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It may be said that destiny played a major role in his ascension to the throne. Not only did he rise from a lowly status, he became king at the time he did because of a rearrangement prompted by circumstances beyond human control.
The deaths of two high-ranking chiefs who were above him on the hierarchical ladder that determined who became king positioned him to succeed the incumbent ruler.
Oba Saliu Adetunji became the Olubadan of Ibadan, in present-day Oyo State, in March 2016. He was 88 at the time. His advanced age was not unusual because the prominent ancient Yoruba city, and state capital, is known for a system of traditional rulership that conventionally produces old men. The system is unapologetically gerontocratic.
He reigned for about six years. Notably, he was mainly distracted by an unprecedented challenge to Ibadan’s traditional rulership system, following moves in 2017 by the Oyo State government under then Governor Abiola Ajimobi to reinvent the age-old traditional structure.
The governor had installed new kings, thus creating multiple kings in Ibadan, which hitherto had been under one king. Ironically, he said: “We are not changing history, we are not changing tradition, and we are not changing the culture of Ibadan land.”
Not surprisingly, Oba Adetunji, inspired by a strong sense of tradition, opposed the new arrangement, and his supporters took the matter to court. Significantly, the Oyo State High Court, in 2018, nullified the creation of new kings in Ibadan. The judge described the installation as “unconstitutional, illegal, null, void and of no effect.”
In another judgement in 2019, the state high court “revoked” the crowning of the new kings. Also, the new governor, Seyi Makinde, withdrew their crowns, and parties in the conflict reached an agreement to pursue an out-of-court settlement to restore peace.
Oba Adetunji’s death on January 2, at the age of 93, did not end the crisis. The Olubadan succession system, which was predictable and seamless, has been affected by the controversial coronation of multiple kings in the land. In the aftermath of the controversy, the selection of his successor is not uncomplicated.
Under the long-standing system, particular families produced candidates for the throne who had passed through a chain of chieftaincy stages. The hierarchy was clear and the successor to a departed Olubadan was clear.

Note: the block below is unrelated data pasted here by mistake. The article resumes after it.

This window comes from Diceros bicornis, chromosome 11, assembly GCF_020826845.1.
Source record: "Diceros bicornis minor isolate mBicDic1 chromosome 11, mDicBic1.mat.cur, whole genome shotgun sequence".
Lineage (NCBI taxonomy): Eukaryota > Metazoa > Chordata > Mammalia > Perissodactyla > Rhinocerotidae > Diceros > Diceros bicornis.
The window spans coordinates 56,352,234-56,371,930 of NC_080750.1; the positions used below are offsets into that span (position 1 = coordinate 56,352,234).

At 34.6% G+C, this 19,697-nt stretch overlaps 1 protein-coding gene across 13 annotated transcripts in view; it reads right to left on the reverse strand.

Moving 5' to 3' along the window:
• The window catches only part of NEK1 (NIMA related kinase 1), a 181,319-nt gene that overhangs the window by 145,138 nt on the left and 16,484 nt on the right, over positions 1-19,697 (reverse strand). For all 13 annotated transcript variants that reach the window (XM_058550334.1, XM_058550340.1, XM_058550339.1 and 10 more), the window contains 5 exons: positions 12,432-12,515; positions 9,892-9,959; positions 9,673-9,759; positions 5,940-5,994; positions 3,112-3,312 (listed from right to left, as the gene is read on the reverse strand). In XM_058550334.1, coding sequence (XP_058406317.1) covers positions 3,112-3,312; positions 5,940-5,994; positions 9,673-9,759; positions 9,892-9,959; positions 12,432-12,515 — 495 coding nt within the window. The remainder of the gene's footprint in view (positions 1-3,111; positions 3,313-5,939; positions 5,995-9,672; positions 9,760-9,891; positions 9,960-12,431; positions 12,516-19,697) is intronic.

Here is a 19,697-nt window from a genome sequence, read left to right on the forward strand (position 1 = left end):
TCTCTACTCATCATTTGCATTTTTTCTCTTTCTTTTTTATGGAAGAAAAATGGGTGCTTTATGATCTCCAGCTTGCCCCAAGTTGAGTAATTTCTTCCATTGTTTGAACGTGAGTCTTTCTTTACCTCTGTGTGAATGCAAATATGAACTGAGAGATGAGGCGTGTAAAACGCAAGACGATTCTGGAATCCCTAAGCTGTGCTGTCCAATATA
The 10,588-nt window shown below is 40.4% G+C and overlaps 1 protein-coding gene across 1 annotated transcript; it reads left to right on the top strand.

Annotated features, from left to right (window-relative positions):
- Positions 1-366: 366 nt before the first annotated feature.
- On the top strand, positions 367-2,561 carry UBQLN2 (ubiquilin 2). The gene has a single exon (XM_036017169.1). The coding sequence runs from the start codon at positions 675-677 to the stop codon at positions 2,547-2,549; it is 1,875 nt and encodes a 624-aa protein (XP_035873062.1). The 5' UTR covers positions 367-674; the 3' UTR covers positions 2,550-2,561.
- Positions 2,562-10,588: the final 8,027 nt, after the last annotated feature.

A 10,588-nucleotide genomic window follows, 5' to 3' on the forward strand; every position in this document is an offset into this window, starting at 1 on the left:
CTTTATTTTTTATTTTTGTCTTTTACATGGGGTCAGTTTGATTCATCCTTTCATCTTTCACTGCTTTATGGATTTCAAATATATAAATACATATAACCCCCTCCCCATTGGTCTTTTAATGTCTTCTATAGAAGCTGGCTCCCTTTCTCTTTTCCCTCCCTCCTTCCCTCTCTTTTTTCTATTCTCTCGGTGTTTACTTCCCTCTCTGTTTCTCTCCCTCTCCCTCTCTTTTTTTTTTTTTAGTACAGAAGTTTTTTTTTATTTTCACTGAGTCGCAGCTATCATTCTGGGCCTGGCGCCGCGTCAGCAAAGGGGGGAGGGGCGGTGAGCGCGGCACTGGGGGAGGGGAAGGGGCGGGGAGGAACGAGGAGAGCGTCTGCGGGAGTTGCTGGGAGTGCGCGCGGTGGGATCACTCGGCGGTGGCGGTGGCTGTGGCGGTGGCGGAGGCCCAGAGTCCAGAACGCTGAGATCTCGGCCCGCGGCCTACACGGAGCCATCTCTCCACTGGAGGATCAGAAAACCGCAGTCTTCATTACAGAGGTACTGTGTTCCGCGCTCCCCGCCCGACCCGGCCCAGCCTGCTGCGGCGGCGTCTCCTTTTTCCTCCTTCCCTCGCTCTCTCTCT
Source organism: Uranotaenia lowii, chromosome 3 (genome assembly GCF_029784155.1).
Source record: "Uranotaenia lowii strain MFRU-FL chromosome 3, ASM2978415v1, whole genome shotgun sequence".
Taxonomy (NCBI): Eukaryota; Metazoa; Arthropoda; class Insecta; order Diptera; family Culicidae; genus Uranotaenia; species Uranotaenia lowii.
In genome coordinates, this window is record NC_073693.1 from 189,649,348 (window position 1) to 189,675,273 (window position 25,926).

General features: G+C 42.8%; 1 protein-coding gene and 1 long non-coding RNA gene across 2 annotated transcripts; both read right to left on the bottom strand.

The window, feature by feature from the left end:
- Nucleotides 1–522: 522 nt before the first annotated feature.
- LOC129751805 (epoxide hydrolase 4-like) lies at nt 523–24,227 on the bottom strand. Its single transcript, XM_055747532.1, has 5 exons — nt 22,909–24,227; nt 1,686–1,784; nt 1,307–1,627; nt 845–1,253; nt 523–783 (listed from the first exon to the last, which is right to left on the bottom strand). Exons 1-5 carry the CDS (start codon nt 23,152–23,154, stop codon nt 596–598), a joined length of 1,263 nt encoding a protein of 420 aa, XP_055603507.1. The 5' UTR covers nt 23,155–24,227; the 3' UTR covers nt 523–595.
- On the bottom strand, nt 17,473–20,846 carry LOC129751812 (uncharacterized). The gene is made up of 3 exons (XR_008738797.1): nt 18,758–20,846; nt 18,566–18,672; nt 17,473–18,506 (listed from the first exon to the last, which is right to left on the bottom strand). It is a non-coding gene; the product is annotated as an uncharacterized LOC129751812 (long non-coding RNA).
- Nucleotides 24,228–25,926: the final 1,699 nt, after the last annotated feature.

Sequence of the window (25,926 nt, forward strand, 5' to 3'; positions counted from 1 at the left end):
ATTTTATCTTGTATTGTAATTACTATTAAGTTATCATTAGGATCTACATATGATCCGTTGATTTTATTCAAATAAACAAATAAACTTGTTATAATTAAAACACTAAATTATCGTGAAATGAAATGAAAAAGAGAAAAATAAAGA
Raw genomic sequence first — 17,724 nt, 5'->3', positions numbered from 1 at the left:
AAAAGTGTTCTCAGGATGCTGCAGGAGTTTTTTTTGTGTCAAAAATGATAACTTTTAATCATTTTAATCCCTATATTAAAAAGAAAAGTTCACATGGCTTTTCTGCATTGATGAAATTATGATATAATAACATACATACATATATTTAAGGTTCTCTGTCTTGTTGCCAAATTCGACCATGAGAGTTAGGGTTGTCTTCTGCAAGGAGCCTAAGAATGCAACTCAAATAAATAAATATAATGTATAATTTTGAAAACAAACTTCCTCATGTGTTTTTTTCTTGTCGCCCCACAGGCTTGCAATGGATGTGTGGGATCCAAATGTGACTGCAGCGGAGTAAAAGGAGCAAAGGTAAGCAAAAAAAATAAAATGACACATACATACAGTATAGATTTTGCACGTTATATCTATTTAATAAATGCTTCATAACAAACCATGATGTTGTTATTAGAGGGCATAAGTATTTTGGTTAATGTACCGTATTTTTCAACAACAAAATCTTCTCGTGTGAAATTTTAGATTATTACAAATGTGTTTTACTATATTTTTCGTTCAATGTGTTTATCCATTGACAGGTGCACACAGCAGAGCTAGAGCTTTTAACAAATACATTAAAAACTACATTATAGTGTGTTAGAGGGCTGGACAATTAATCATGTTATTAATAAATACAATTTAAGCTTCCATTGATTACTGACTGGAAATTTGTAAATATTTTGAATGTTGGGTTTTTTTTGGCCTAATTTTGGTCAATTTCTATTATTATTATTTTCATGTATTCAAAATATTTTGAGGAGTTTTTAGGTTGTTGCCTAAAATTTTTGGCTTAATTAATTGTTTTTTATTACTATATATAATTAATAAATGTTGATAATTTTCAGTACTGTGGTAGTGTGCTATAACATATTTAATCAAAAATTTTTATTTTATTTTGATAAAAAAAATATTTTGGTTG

That was how Oba Adetunji became the 41st Olubadan. Born in the Adetunji Compound, Popoyemoja, Ibadan, he was a tailor in Lagos before he became a music promoter, and then, king. He started his journey to the throne when he became the Mogaji of the Adetunji family in 1976. He was Balogun of Ibadan before his ultimate elevation to kingship.
“Since 1976,” he said during his inauguration, “I have continued to progress steadily on the Balogun chieftaincy line, climbing the 23 steps according to the tradition of Ibadan chieftaincy, till Allah granted me the grace to become Olubadan.”
His glorious attainment was remarkable, considering his disadvantaged background. “I have no educational certificate and I never attended any school. My job experience with some white men gave me the opportunity to learn their language by relationship,” he said.
He switched from tailoring to marketing music, and founded his first record label, Baba Laje Records, in 1960. His business expanded, placing him at the top of a group of music marketing companies, including Omo Aje Sound Studio and Adetunji Label. It was a mark of his success that he discovered and promoted music stars, including Wasiu Ayinde Marshall, Dauda Epo Akara and Saka Olayigbade.
Oba Adetunji’s position as Olubadan made him an influential traditional ruler, not only in the country’s Southwest, but also nationally. In separate posthumous tributes, President Muhammadu Buhari and Governor Makinde emphasised his rich experience, deep wisdom and commitment to social development.
Importantly, his passionate and successful defence of the traditional system of rulership he inherited showed his courage and positive consistency. He will be remembered for consequential services to tradition and culture.